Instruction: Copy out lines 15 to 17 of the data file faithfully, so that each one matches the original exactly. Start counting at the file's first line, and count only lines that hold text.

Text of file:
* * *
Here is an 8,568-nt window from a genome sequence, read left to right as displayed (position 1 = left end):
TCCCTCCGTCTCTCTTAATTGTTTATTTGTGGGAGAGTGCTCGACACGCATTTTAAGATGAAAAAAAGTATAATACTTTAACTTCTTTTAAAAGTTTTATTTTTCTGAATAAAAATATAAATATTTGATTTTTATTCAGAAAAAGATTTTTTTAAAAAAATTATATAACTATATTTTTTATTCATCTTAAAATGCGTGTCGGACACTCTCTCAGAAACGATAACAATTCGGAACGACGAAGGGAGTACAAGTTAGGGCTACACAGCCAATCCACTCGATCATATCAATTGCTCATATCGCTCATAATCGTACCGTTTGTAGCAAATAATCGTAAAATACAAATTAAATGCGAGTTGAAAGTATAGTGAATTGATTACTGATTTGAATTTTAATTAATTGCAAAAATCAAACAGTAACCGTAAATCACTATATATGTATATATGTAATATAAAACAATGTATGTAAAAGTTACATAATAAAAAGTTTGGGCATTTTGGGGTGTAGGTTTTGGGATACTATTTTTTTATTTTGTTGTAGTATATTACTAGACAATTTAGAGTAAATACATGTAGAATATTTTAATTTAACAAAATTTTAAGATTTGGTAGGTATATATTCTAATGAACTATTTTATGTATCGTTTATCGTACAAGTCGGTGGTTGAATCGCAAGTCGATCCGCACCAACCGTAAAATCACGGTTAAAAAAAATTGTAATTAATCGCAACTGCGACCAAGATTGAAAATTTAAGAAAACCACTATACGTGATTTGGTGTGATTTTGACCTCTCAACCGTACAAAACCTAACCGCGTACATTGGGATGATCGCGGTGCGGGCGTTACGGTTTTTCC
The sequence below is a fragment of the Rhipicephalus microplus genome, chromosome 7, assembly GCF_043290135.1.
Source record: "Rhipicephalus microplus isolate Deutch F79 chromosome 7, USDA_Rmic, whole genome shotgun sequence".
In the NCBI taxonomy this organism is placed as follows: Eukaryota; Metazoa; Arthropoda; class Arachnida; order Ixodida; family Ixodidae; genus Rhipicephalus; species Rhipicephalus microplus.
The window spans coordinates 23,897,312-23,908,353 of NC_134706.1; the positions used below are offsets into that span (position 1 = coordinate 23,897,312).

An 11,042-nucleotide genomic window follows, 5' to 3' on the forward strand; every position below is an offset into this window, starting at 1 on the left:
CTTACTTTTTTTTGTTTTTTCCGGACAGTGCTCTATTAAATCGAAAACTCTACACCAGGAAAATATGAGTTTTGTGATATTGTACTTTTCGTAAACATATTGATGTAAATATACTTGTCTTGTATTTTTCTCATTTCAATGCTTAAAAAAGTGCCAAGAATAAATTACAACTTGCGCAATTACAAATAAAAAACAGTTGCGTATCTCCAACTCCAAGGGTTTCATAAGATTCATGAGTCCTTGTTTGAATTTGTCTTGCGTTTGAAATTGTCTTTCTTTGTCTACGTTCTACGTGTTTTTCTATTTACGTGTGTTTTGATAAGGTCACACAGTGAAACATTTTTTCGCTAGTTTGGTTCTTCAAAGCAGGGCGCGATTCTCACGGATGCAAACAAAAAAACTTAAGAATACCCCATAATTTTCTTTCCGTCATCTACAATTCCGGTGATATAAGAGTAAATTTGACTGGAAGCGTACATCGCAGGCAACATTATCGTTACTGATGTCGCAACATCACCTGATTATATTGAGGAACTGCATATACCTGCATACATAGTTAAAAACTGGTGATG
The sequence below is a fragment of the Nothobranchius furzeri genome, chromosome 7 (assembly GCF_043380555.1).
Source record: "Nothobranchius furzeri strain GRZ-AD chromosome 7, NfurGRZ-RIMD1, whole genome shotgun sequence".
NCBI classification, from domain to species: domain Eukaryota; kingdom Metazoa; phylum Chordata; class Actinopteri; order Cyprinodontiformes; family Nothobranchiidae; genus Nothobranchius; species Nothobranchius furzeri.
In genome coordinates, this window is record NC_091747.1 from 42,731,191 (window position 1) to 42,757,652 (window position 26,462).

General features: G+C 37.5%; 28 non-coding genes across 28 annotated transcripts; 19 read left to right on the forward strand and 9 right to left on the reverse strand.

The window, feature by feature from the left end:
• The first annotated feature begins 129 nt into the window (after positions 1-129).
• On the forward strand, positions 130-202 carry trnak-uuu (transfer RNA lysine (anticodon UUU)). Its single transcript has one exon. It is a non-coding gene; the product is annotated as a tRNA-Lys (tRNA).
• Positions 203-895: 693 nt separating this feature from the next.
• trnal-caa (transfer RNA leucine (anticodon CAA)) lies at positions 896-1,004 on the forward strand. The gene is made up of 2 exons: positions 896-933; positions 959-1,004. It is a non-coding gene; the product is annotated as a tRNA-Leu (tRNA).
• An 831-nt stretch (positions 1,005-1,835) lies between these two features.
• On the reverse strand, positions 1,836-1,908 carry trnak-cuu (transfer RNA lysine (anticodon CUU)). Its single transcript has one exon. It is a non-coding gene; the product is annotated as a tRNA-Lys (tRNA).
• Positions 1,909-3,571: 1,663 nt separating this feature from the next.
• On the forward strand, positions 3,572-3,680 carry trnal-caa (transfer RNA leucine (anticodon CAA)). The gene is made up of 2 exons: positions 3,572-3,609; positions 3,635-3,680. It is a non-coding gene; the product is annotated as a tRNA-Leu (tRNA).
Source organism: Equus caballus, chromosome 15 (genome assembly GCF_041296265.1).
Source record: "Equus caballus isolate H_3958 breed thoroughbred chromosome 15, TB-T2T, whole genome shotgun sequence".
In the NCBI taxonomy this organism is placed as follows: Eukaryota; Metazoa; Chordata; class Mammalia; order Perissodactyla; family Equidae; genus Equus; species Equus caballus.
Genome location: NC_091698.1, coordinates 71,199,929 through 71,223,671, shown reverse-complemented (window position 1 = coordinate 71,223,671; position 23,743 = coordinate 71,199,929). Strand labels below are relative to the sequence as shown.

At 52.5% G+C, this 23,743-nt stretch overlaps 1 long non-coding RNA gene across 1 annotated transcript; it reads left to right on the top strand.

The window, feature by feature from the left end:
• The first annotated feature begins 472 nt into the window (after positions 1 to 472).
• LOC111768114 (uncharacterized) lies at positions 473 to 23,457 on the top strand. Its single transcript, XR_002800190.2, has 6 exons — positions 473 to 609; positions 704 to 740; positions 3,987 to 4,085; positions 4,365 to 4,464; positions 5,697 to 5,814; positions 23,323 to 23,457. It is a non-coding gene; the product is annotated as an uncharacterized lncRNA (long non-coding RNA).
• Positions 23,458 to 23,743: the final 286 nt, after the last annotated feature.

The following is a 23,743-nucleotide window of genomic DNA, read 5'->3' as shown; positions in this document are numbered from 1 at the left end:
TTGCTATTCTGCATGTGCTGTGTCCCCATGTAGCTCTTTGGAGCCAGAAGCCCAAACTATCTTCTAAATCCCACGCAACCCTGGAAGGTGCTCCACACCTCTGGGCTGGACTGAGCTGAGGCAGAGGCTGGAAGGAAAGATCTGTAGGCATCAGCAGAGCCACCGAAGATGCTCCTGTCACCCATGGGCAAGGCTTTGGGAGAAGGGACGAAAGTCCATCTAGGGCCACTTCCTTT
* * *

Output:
• The first annotated feature begins 129 nt into the window (after positions 1-129).
• On the forward strand, positions 130-202 carry trnak-uuu (transfer RNA lysine (anticodon UUU)). Its single transcript has one exon. It is a non-coding gene; the product is annotated as a tRNA-Lys (tRNA).
• Positions 203-895: 693 nt separating this feature from the next.